Acid Rain - "The Descending Line" (CD)
"The Descending Line" track listing:
Chapter I: Overcast by Life
01. Doors of the Mind (Instrumental)
02. Chasing Dreams
03. Rough Spirit
Chapter II: The Unsent Letters
04. Beyond Reality (Instrumental)
05. Time To Plant Destruction
06. Never-Ending Nightmare
Chapter III: Solitud Flame
07. Hold My Tears (Instrumental)
08. The Light Inside You
Chapter IV: Epilogue
09. Memory Waves (Instrumental)
10. The Descending Line
Reviewed by Progressivity_In_All on November 24, 2010
Sometimes, it’s not all about originality. Though the metal universe is big, it’s not uncommon for one band to sound a bit like another. It’s not even uncommon for a band to sound very like another. When that band sounds like another widely-praised and recognized band, it’s hardly an insult to make the comparison. Upon hearing Acid Rain, the undeniable comparison will be made to Dream Theater, and I mean that in the best way, as a high compliment.
A self-proclaimed progressive rock/metal band wearing a wide variety of influences on its sleeves, Argentina’s Acid Rain put out “The Descending Line” in 2009. The album hints at what a combination of Dream Theater’s early album, “Images and Words,” and the later album, “Six Degrees of Inner Turbulence,” would sound like. The winding instrumental passages are there, the keyboard parts range from expertly-played clean lines to dramatic synth passages, and the guitar parts are a combination of controlled and frenetic. Mariano Revilla’s guitar playing even sounds influenced by John Petrucci’s style. None of these comparisons are meant badly, because they mean that the band is technically proficient, the rhythm section is tight, and the music is adventurous and fluid.
The band starts Chapter I of the album off with an instrumental overture of sorts. “Doors of the Mind” leads into “Chasing Dreams” and brings with it an upbeat feeling as bright guitar parts and piano lines by pianist Andres Blanco drive the song forward from section to section. The vocals of Sebastian Fernandez, in his higher tenor range, are forcefully delivered and have a bit of refreshing grit to them. Martin Magliano’s drumming sounds influenced by Mike Portnoy, and has more than enough fire and technical competency behind it to justify that comparison. “Rough Spirit” gives Fernandez a nice vocal spotlight and sees bassist Ezequiel Gimenez getting a good thirty-second fretless bass solo. The array of background vocals on this song is another high point.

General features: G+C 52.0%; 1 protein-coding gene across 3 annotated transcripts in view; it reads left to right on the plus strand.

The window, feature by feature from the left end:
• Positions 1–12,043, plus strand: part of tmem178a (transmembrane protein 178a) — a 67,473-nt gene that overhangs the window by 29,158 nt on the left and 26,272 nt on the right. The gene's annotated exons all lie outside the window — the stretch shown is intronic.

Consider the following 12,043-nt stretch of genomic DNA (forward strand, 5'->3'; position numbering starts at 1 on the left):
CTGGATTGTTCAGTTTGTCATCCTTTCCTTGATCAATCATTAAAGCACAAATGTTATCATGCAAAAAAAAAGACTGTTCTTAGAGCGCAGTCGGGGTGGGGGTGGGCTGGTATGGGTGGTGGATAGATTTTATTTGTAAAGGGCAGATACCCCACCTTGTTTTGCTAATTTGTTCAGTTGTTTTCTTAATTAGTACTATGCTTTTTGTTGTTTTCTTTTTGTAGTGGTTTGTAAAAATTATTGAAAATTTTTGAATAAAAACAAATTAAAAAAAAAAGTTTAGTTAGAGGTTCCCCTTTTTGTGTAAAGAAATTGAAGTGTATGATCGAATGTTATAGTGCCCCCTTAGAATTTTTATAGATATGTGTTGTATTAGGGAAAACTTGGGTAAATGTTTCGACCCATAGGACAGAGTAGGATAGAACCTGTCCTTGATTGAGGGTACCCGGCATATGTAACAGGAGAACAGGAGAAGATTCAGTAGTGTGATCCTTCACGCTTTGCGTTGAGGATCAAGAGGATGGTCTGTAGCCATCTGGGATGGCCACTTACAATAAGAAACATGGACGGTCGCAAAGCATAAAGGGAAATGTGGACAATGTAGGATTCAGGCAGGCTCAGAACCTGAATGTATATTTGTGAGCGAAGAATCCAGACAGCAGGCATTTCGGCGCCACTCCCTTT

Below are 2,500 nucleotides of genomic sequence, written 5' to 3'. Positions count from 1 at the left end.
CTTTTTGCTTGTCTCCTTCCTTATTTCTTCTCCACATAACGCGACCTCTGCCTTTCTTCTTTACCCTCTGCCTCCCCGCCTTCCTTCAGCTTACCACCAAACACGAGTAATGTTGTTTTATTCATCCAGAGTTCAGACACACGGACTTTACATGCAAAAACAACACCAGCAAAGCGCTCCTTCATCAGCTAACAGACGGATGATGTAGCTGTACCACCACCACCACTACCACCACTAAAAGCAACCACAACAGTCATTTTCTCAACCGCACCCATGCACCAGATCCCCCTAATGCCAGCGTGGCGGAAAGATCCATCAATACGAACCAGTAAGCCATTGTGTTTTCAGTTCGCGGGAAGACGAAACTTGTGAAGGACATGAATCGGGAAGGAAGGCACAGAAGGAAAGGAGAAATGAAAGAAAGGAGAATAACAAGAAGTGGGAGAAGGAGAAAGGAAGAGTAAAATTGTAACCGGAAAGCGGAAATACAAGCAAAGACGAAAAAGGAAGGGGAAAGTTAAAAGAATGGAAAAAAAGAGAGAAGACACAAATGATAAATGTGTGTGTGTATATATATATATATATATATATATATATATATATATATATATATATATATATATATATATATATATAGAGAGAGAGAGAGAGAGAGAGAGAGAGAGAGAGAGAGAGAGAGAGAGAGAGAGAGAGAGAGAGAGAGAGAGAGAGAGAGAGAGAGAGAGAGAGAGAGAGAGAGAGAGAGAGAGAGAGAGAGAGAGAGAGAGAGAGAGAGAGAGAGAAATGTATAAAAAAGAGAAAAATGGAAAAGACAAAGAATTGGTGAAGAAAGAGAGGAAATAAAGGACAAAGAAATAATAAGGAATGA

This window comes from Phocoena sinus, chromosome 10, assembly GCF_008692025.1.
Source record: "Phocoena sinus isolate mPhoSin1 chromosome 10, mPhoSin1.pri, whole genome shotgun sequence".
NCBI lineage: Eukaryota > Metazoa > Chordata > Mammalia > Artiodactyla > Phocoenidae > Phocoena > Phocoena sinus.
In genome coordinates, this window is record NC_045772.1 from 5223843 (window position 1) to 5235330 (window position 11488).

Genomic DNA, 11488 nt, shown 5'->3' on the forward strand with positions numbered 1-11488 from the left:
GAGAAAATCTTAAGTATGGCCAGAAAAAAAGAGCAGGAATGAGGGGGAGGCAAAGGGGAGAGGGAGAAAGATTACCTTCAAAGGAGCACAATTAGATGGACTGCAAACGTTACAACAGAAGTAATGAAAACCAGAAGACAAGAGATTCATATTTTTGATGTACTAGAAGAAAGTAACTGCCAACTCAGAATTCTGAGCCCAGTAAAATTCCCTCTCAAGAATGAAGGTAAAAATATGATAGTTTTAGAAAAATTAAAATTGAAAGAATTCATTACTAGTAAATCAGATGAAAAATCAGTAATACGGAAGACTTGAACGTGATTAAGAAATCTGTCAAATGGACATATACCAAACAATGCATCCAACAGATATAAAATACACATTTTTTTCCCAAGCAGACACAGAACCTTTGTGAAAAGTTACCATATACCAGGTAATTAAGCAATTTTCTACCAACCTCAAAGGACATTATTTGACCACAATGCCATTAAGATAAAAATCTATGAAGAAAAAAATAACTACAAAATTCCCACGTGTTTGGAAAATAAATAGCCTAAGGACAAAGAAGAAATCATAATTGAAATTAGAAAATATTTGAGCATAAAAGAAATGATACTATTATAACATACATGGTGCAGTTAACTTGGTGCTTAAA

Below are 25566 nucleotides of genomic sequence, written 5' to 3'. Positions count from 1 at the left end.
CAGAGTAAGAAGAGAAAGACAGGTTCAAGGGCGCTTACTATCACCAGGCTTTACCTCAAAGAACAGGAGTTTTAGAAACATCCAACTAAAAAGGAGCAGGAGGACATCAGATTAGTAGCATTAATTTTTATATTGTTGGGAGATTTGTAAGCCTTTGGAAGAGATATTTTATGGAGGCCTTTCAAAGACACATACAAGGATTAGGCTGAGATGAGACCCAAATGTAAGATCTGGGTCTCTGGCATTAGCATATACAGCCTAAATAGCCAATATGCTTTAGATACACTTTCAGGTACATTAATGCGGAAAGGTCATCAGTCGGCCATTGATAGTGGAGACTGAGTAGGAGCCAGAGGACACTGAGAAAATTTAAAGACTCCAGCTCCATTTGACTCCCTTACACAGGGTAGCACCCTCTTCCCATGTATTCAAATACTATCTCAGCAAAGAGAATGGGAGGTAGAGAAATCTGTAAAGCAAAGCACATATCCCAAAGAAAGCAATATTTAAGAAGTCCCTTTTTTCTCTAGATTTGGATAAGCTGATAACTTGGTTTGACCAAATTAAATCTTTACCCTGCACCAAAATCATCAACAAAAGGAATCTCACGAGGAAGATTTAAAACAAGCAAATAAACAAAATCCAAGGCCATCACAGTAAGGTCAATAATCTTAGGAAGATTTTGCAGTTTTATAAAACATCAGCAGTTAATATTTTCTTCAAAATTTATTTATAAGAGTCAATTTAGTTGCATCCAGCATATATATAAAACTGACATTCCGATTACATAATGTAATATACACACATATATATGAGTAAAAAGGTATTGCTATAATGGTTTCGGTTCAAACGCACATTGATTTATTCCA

Moving into Chapter II of the concept, “Beyond Reality” begins with a dual synthesizer/guitar lead, with piano flourishes following as the drums heat up and move the song into solo sections. Revilla and Blanco trade fast solos on keyboard and guitar before involving the whole band in an instrumental passage. “Time to Plant Destruction” and “Never-Ending Nightmare” are where the meat of the album lies. “Hold My Tears” and “The Light Inside You” bring in more themes in Chapter III. It’s a bit hard to believe that the band can come up with so many melodies without going stale, but the album keeps fresh until the end. There are several successive “climax” sections leading up to the end in Chapter IV with “Memory Waves” and “The Descending Line.” The piano/Spanish guitar sections in “Memory Waves” make for a very welcome ethnic addition to the sound. The final song re-hashes some themes established earlier and makes for an impressive finish, with a Brian May-inspired array of guitars in several places.
The careful and thoughtful arrangement of all the music is the most impressive part of the album. Like a symphony, Acid Rain’s “The Descending Line” covers a lot of ground in a short amount of time, and the technical bits leave the listener dazzled, thinking, “What the hell did they just play?” Not to mention, the production on the album is refreshingly natural and not over-produced. This is a frightfully good prog album with quite a bit of dynamic.
Highs: Chapter II’s songs, the careful arrangement of the music, the guitar/synth solos.
Lows: The songs cover so much ground that there aren’t a lot of truly memorable parts.
Bottom line: A multi-faceted debut prog album from a band that gives prog metal greats a run for their money.
Get more info including news, reviews, interviews, links, etc. on our Acid Rain band page.